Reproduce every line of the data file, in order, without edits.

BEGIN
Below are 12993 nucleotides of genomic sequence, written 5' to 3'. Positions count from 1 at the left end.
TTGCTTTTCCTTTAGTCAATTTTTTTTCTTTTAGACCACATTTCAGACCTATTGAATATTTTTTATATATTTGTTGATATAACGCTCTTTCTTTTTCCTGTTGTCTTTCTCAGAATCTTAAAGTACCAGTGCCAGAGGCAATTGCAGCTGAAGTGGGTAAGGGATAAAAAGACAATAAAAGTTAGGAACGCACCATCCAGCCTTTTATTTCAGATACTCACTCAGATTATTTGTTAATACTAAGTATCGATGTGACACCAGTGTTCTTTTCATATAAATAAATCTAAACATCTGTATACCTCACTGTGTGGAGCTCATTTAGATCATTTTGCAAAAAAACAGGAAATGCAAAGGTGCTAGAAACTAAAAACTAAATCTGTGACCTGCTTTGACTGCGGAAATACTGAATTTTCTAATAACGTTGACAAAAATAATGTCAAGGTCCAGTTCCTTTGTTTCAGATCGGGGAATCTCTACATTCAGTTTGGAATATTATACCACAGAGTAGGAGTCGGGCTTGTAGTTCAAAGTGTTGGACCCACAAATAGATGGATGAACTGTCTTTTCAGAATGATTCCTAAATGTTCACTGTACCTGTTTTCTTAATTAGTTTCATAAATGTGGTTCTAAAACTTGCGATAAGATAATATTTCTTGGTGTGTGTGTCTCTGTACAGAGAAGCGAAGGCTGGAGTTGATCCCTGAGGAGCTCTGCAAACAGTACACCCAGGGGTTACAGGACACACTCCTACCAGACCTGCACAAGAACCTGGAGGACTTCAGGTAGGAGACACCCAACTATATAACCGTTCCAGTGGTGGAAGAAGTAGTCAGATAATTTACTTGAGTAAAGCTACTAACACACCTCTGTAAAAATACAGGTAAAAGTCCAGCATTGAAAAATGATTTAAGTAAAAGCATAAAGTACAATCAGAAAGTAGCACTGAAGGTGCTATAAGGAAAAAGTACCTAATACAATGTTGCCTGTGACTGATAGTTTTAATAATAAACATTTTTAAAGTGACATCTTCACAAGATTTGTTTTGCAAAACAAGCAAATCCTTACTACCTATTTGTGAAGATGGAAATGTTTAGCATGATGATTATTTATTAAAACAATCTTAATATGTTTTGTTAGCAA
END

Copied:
Below are 12993 nucleotides of genomic sequence, written 5' to 3'. Positions count from 1 at the left end.
TTGCTTTTCCTTTAGTCAATTTTTTTTCTTTTAGACCACATTTCAGACCTATTGAATATTTTTTATATATTTGTTGATATAACGCTCTTTCTTTTTCCTGTTGTCTTTCTCAGAATCTTAAAGTACCAGTGCCAGAGGCAATTGCAGCTGAAGTGGGTAAGGGATAAAAAGACAATAAAAGTTAGGAACGCACCATCCAGCCTTTTATTTCAGATACTCACTCAGATTATTTGTTAATACTAAGTATCGATGTGACACCAGTGTTCTTTTCATATAAATAAATCTAAACATCTGTATACCTCACTGTGTGGAGCTCATTTAGATCATTTTGCAAAAAAACAGGAAATGCAAAGGTGCTAGAAACTAAAAACTAAATCTGTGACCTGCTTTGACTGCGGAAATACTGAATTTTCTAATAACGTTGACAAAAATAATGTCAAGGTCCAGTTCCTTTGTTTCAGATCGGGGAATCTCTACATTCAGTTTGGAATATTATACCACAGAGTAGGAGTCGGGCTTGTAGTTCAAAGTGTTGGACCCACAAATAGATGGATGAACTGTCTTTTCAGAATGATTCCTAAATGTTCACTGTACCTGTTTTCTTAATTAGTTTCATAAATGTGGTTCTAAAACTTGCGATAAGATAATATTTCTTGGTGTGTGTGTCTCTGTACAGAGAAGCGAAGGCTGGAGTTGATCCCTGAGGAGCTCTGCAAACAGTACACCCAGGGGTTACAGGACACACTCCTACCAGACCTGCACAAGAACCTGGAGGACTTCAGGTAGGAGACACCCAACTATATAACCGTTCCAGTGGTGGAAGAAGTAGTCAGATAATTTACTTGAGTAAAGCTACTAACACACCTCTGTAAAAATACAGGTAAAAGTCCAGCATTGAAAAATGATTTAAGTAAAAGCATAAAGTACAATCAGAAAGTAGCACTGAAGGTGCTATAAGGAAAAAGTACCTAATACAATGTTGCCTGTGACTGATAGTTTTAATAATAAACATTTTTAAAGTGACATCTTCACAAGATTTGTTTTGCAAAACAAGCAAATCCTTACTACCTATTTGTGAAGATGGAAATGTTTAGCATGATGATTATTTATTAAAACAATCTTAATATGTTTTGTTAGCAA